Shrub Browing?

Discussion in 'Lawn Mowing' started by Mowman, Jul 21, 2001.

  1. Mowman

    Mowman LawnSite Senior Member
    Posts: 553

    Any of you having trouble with yew shrubs turning brown after trimming them? Some guy's are telling me that the blades are dull. Had them sharpened and some are still browning after trimming. I'm using a Husky 225H60 Hedge Trimmer. The exhaust comes straight out the bottom of the trimmer. Do you think the exhaust HEAT is turning things brown? I'm out of ideas WHY this is happening. Thinking of going back to Electric Trimmers for the yew's and keeping the Husky for Hedges and other things that an electric just won't cut. Help me out here guy's CAUSE I'm out of things to check.
    Thanks,
    Mowman
     
  2. roscioli

    roscioli LawnSite Senior Member
    Posts: 749

    What are you using for lube?
     
  3. Mowman

    Mowman LawnSite Senior Member
    Posts: 553

    Forgot to add that I'm using the Husky UL21 Lube on the blades. Not supposed to hurt any living thing. Safe for the enviroment. Better be for $11.00 for an 8oz. can.
    Mowman
     
  4. roscioli

    roscioli LawnSite Senior Member
    Posts: 749

    no no, not THAT kind of lube :) haha,, jk. Hmm.. then, i dont have a clue. I once used motor oil (in a super jam, on a bush that nobody saw anyway), and it had NO effect on color. Maybe you are cutting too low or something crazy... i dont know.
     
  5. GroundKprs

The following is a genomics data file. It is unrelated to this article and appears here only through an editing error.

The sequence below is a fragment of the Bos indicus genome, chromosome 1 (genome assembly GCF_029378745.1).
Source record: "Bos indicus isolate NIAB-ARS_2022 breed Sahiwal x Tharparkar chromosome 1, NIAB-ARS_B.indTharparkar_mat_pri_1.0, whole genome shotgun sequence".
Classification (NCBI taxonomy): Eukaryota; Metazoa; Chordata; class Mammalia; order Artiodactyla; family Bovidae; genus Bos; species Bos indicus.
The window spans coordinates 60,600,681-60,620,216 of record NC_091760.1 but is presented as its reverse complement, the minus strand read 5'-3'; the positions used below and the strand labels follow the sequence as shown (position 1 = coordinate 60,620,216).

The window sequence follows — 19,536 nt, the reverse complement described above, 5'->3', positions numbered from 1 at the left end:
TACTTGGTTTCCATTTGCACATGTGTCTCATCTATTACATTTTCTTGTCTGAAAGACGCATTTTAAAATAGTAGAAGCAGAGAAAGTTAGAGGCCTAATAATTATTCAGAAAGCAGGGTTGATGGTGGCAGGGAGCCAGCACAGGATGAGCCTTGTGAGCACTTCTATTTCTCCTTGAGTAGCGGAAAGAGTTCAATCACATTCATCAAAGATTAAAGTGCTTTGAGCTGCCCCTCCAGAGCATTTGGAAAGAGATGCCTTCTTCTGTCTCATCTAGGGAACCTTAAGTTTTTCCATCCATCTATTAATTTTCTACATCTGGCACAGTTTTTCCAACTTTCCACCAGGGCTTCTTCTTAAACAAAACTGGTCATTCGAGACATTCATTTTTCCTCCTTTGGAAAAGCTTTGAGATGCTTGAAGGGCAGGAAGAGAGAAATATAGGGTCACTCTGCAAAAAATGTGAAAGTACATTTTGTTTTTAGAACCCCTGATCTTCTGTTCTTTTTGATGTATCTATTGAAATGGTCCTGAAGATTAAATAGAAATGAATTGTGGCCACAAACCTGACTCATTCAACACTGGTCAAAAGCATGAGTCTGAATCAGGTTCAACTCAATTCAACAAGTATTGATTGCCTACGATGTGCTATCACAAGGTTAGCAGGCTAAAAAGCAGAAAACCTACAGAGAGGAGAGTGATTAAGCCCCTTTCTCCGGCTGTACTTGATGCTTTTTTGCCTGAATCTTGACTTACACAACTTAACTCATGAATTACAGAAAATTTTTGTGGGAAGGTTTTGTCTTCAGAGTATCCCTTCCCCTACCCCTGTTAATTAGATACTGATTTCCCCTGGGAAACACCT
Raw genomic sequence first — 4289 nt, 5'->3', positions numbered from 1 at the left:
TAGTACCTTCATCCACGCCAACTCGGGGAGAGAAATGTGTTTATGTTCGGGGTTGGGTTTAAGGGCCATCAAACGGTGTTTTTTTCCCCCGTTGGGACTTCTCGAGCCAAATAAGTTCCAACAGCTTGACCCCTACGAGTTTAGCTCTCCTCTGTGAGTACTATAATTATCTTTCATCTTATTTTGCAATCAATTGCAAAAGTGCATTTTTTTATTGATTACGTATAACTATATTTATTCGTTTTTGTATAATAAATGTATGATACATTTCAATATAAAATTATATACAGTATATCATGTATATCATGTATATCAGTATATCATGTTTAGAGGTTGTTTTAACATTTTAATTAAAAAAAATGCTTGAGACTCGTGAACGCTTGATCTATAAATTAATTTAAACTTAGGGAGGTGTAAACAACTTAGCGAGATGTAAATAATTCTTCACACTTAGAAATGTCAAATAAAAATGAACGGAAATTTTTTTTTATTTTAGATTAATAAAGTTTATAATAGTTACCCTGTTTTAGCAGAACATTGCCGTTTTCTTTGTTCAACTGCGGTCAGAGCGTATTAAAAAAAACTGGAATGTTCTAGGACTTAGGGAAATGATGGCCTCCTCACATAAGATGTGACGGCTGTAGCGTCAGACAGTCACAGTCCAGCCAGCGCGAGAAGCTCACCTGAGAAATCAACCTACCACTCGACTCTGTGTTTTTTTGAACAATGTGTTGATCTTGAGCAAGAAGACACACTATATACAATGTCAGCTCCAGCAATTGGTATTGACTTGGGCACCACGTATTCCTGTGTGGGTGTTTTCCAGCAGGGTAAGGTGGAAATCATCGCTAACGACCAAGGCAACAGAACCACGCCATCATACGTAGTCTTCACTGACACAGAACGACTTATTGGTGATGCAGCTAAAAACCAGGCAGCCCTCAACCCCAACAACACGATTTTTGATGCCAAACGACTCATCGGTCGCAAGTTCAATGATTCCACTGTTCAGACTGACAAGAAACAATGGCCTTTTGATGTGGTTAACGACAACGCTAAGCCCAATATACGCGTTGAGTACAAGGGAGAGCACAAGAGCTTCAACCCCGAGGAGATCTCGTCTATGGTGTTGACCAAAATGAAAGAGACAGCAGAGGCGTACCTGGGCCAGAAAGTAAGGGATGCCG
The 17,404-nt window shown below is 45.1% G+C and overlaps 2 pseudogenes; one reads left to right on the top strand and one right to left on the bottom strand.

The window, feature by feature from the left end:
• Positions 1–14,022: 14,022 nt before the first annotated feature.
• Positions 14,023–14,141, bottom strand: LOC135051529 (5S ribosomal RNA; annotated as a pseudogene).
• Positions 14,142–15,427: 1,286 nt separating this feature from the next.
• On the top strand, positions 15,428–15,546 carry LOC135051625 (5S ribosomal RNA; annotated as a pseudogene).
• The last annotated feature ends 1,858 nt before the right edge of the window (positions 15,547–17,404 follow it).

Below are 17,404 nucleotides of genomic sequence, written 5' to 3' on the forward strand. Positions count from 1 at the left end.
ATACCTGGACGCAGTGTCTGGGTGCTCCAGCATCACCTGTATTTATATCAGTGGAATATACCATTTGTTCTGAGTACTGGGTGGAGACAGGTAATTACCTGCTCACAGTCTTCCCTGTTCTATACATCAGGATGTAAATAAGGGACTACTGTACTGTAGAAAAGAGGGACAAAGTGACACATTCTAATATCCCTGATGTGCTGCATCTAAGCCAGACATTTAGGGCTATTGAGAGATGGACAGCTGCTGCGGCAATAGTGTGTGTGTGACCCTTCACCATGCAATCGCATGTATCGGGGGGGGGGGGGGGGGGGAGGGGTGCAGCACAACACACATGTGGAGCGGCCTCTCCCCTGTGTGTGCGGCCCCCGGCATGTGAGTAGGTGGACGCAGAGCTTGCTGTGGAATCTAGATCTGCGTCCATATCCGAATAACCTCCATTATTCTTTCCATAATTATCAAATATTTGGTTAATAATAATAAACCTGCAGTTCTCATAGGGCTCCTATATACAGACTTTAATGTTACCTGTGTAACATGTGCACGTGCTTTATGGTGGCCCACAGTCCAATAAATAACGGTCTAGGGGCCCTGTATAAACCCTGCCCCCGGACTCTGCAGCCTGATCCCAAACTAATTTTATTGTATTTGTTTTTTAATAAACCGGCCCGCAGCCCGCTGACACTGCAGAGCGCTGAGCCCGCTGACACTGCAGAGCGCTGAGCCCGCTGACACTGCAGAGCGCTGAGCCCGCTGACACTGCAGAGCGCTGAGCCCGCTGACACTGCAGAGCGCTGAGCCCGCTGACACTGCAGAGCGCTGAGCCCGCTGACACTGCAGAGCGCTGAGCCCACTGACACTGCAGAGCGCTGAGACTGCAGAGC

GroundKprs LawnSite Bronze Member
    Posts: 1,969

    Shearing most evergreens in the summer will cause some degree of browning - the more sun and the higher the temps, the more brown you get. When you shear a yew, you are damaging (cutting) thousands of needles on each plant. In shade or cooler temps, the plant will repair the wounds and you get mostly just a light grey color on the cut on each needle.

    But in the sun, especially with the temps we have been having in the midwest, the wounded needles rapidly lose moisture thru the wound, and get burned, or browned. Also in regularly sheared yews, the outer layer is so dense, that when you shear away that outer layer, the leaves inside are suddenly exposed to direct sunlight, when they had been in darkness before. This sudden exposure can lead to damage and browning to these needles also. Even when properly pruning yews, I have noticed stress on the newly exposed needles.

    If you have to shear yews in the summertime, you could try spraying with an anti-transpirant (Wilt Pruf and others), do the shearing during or right before a rain, or, if the plants are shaded later in the day, wait for the shade.
     

Share This Page